Attend an enriching presentation on settler colonialism in relation to architecture by the University of Michigan architecture professor Andrew Herscher.
Wednesday, Feb. 19, 2020
6 pm - 7:30 pm
Hayes Hall 403, UB South Campus
The concept of settler colonialism has recently emerged as a name for a distinctive form of colonialsim that develops in places where settlers permenantly reside and assert sovereignty. While ongoing settler colonialism in the United States is centered in indigenous thought and contemporary urban activsm alike, architecture in the U.S. has only tentatively explored its deep relationship to settler colonial conditions and processes. How could architecture negotiate the settler colonial present and even understand that present as calling for a decolonized future?
AIA continuing education credits pending
Professor Herscher's work endeavors to bring the study of architecture and cities to bear on struggles for rights, justice, and democracy across a range of global sites. In his scholarship he explores the architecture of political violence, migration and displacement, and self-determination and resistance. His books include Violence Taking Place: The Architecture of the Kosovo Conflict (Standford University Press, 2010), The Unreal Estate Guide to Detroit (University of Michigan Press, 2012), Displacements: Architecture and Refugee (Sternberg Press, 2017), and, with Daniel Bertrand Monk, The Global Shelter Imaginary, (forthcoming). He has also co-funded a series of militant urban research collaboratives including the We the People of Detroit Community Research Collective, Detroit Resists, and the Settler Colonial City Project. He is currently Associate Professor at the University of Michigan, where he also co-directs the interdisciplinary faculty/ granduate seminar "Decolonizing Pedagogies".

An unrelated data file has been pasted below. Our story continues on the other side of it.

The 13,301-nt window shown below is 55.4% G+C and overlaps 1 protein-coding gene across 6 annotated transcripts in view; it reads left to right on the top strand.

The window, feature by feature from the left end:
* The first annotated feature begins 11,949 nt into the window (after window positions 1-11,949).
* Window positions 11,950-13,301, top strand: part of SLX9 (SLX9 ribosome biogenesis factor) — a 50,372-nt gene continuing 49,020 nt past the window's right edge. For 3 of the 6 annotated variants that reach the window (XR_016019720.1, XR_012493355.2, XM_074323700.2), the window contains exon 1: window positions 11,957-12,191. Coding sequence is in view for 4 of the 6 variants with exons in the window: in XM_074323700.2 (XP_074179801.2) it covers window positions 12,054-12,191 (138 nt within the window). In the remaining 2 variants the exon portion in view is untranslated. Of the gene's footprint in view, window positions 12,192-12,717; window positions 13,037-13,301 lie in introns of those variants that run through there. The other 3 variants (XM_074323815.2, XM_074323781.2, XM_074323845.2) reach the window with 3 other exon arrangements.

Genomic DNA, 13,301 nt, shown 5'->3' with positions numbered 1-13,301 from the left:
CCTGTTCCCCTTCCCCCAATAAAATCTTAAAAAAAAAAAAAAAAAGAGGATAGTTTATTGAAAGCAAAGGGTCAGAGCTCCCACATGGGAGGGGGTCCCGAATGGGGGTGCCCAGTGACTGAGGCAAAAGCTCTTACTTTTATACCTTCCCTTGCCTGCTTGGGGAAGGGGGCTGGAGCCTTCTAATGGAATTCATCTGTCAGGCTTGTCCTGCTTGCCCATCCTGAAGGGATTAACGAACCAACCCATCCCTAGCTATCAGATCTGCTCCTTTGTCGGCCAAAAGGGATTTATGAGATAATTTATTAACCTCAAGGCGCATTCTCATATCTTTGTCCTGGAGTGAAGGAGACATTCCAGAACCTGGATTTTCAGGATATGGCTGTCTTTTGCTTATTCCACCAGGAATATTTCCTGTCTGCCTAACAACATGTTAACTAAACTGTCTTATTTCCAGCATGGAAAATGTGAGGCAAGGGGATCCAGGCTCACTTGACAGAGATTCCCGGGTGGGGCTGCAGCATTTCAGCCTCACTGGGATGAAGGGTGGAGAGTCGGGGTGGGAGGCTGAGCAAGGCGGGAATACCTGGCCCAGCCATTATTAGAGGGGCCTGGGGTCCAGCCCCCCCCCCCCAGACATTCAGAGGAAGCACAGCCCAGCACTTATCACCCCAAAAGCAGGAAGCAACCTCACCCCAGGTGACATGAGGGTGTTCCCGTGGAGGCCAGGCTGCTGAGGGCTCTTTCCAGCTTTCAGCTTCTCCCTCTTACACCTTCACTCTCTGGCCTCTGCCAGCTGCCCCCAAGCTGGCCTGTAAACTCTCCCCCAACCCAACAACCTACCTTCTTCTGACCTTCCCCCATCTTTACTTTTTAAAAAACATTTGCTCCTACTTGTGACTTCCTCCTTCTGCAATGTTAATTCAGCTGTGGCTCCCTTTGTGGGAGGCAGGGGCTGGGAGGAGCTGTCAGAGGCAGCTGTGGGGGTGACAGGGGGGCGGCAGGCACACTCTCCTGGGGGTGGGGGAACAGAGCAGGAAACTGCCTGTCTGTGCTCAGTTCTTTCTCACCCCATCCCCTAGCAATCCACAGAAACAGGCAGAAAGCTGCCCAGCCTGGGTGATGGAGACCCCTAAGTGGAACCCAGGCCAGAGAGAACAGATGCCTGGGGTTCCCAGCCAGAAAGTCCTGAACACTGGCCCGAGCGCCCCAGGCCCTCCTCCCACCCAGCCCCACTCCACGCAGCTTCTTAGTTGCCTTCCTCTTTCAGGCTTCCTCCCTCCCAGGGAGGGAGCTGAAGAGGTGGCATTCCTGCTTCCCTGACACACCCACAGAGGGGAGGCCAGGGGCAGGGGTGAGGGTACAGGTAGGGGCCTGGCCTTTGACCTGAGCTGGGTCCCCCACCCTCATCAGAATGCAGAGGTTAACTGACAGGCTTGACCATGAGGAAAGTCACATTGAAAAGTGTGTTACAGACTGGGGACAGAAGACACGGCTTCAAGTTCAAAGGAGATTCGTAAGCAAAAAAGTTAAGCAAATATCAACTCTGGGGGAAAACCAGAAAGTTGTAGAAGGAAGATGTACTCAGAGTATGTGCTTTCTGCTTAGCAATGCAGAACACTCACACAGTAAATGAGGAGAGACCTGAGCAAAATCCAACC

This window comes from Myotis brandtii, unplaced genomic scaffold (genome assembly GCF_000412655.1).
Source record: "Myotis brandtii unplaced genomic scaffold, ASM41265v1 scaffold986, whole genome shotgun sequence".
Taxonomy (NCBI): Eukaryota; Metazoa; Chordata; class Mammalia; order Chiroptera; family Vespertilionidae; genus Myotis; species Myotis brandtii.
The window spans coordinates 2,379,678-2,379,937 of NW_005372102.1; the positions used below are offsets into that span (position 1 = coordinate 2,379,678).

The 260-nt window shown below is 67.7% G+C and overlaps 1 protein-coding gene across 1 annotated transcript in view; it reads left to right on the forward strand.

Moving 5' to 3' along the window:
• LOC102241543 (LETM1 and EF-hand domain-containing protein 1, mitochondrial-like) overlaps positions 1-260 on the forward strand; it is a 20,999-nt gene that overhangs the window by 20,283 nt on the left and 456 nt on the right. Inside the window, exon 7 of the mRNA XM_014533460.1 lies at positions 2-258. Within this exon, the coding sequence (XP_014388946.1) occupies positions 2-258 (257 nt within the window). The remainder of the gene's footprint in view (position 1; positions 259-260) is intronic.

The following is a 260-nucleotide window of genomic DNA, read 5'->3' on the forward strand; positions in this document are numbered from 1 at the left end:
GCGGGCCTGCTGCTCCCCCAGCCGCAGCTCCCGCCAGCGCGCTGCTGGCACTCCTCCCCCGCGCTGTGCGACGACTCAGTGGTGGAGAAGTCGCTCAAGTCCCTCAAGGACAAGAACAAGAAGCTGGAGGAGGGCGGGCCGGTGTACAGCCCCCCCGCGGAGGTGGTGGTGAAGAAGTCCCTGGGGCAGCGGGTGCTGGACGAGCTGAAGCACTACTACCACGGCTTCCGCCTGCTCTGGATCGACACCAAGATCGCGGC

Randolph St. Lobby, Chicago Cultural Center. Marble was used throughout the Cultural Center's interior. It was quarried in the late 19th Century from Carrara, Italy. Carrara was known for its harsh labor conditions and exploitation. Photo courtesy of Andrew Herscher.
The Chicago Public Library, specifically, the room referred to as Preston Bradley Hall. Decorated by the renowned Tiffany & Co., it initially opened its doors to the public in 1897. Photo courtesy of Andrew Herscher.
Yates Hall, Chicago Cultural Center. These windows potray the message that the land on which the Cultural Center sits, along with the United States in its entirety, was seized from Indigenous People. Photo courtesy of Andrew Herscher.
Chicago's Cultural Center. On the floor of the lobby, the city's seal showcases how colonialism met an indigenous world. Chicago's City Seal was incorperated in 1837. It does not support a decolonized world. Photo courtesy of Andrew Herscher.